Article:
Newspaper Archive of
Catholic Northwest Progress
Seattle, Washington
March 15, 1963     Catholic Northwest Progress
PAGE 28     (28 of 34 available)        PREVIOUS     NEXT      Full Size Image
PAGE 28     (28 of 34 available)        PREVIOUS     NEXT      Full Size Image
March 15, 1963

Newspaper Archive of Catholic Northwest Progress produced by SmallTownPapers, Inc.
Website © 2020. All content copyrighted. Copyright Information.     Terms Of Use.     Request Content Removal.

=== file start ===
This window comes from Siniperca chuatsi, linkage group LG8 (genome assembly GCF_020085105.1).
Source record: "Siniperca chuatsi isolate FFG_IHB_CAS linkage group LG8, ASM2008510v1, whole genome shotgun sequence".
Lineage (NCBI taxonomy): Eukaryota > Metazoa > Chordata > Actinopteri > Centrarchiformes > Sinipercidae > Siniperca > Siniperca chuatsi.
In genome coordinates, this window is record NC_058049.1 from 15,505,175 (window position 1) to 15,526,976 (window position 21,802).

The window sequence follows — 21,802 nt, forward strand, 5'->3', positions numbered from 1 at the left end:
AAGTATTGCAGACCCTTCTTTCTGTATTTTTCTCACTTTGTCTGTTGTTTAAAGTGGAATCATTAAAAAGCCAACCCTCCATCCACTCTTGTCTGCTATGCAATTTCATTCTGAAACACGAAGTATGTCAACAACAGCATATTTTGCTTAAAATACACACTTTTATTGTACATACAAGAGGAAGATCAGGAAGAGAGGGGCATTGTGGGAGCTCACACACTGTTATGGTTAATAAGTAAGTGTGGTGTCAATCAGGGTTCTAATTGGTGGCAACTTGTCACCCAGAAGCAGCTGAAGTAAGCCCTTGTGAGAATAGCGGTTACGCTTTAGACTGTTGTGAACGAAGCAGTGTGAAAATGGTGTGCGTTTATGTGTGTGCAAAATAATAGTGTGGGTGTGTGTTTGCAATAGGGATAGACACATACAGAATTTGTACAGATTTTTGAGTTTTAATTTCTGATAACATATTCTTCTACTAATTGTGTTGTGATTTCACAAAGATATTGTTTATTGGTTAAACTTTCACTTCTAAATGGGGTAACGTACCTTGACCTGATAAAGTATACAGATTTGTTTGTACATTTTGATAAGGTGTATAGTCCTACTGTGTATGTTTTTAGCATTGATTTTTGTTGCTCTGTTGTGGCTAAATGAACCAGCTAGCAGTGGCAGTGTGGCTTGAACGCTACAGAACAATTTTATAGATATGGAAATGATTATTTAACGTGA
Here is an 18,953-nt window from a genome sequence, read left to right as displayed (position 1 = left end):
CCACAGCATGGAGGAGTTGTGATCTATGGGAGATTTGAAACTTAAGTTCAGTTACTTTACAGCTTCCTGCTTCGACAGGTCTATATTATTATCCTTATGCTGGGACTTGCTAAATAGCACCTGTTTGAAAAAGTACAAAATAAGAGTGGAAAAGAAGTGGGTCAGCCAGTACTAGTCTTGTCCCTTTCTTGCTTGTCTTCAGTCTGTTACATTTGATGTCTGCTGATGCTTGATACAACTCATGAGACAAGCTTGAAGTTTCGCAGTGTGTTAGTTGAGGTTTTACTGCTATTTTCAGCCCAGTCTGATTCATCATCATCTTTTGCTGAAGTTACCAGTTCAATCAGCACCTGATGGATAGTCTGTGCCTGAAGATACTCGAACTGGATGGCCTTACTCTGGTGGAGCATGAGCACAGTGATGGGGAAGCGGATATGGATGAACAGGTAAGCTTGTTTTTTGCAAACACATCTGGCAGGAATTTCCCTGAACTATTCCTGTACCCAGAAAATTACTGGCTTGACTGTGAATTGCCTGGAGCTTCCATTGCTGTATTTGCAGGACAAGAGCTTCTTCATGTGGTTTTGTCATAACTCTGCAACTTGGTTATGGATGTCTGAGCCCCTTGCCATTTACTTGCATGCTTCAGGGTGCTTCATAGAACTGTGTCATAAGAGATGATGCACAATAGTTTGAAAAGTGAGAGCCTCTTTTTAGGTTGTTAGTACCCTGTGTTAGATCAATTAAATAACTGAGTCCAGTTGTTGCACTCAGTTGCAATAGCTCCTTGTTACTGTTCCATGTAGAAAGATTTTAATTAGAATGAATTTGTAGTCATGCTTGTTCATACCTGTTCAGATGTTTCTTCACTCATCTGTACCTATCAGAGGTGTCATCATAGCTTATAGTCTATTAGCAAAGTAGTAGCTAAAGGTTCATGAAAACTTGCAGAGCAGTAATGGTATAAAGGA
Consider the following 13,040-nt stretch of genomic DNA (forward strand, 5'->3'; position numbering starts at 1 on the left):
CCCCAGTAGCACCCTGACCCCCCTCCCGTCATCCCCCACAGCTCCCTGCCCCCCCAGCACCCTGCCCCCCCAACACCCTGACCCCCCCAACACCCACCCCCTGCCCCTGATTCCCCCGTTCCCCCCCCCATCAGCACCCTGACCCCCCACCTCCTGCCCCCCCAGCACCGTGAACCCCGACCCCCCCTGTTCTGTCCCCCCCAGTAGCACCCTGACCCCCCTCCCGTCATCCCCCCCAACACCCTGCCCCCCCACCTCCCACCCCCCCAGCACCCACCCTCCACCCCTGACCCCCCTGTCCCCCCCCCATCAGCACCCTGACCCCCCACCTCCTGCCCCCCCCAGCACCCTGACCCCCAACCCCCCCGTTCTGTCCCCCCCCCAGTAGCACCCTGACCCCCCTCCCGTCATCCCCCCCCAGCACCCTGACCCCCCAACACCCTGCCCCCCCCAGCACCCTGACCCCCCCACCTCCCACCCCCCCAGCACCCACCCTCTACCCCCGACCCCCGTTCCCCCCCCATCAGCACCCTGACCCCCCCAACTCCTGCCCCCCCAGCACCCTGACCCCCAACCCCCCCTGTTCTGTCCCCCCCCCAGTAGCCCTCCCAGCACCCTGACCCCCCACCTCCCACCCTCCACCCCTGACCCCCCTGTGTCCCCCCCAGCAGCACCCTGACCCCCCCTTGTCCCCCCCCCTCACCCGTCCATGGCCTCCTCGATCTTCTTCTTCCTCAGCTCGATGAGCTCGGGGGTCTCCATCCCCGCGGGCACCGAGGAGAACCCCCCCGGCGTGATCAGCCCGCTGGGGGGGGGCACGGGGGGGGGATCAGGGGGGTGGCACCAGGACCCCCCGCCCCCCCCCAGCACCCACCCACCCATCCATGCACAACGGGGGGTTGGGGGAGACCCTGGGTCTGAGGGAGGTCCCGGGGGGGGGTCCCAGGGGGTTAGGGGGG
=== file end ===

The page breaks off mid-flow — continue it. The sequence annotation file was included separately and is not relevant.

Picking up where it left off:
March 15, 1963g Northwest Prog FOR THE CONVENIENCE of those who live tOO far from their parish c'hurches Mass is said each morning in the chapel at Blanchet. Atten- dance is voluntary with more attending during Lent, 'Mass moves to the gymnasium where students participate from bleachers on both sides of the gym. Two priests on the faculty hear confessions each day after school. Tomorrow's leaders In Church and Community PHYSICAL FITNESS is more than a current American fad. Both boys and girls are required to take physical education classes during their freshman and sophomore years. Head basket- ball coach Don Zech hustles one of his classes to the upper field for a workout. Continued From Page 7 "What we hope to give our students," said the Right Rev. Monsignor John P. Doogan, principal, "is a Cath- olic way of life that will dominate their whole lives. "Life is a gift loaned to us by God, so he has the right to set down the rules .for our lives. Blancher's job is to see that the students know and understand those rules. "It is not a question of religion being superimposed on academic subjects. Catholicism is a way of life. Religion is not something to be put in a bottle and labeled 'For use only on Sunday.'" In line with this attitude, priests wear cassocks at the school. Monsignor Doogan explains "we are-here as priests first and then as teachers. We are not teachers who happen to be priests. We are priests who happen to be teachers." More Schools Planned Blanchet .High School is similar to the five sch(rols under consideration in connection with the first an- nual Archdiocesan Development Fund, now underway. One difference is that Blanchet is co-instructional-- boys and girls in separate classes but with the same building, same faculty and same facilities--and the new high schools would be co-institutional, where boys and girls are taught in separate wings by separate facilities. In addition to the Sisters, Blanchet's aculty includes five priests, 12 laymen and two laywomen. The lay teachers, in addition to their regular instruction duties, are advisers for many extra-curricular activities, such as speech, drama and choral groups. "We have a tremendous lay faculty--the backbone of the school," said the Rev. James Mallahan, vice Continued on Page l0 I'UDENT5 ease through a Catho: lie high school without being subjected to at least a smattering of the Church's favorite language, Latin. Here Rev. Jo- seph Erny shepherds a class of his charges through the intricacies of CaeSar. Third and fourth year Students can advance to Cicero and Virgil. Other languages avail- able at Blanchet are French, Spanish, German and Russian. ... EVEN TEACHERS find it hard to concentrate on studies when a winning team heads for a big game. State tournament time presented special challenges to Serious concentration at Blanchet this year as the Braves went into the tournament with a 23-0 winning streak. : .?,-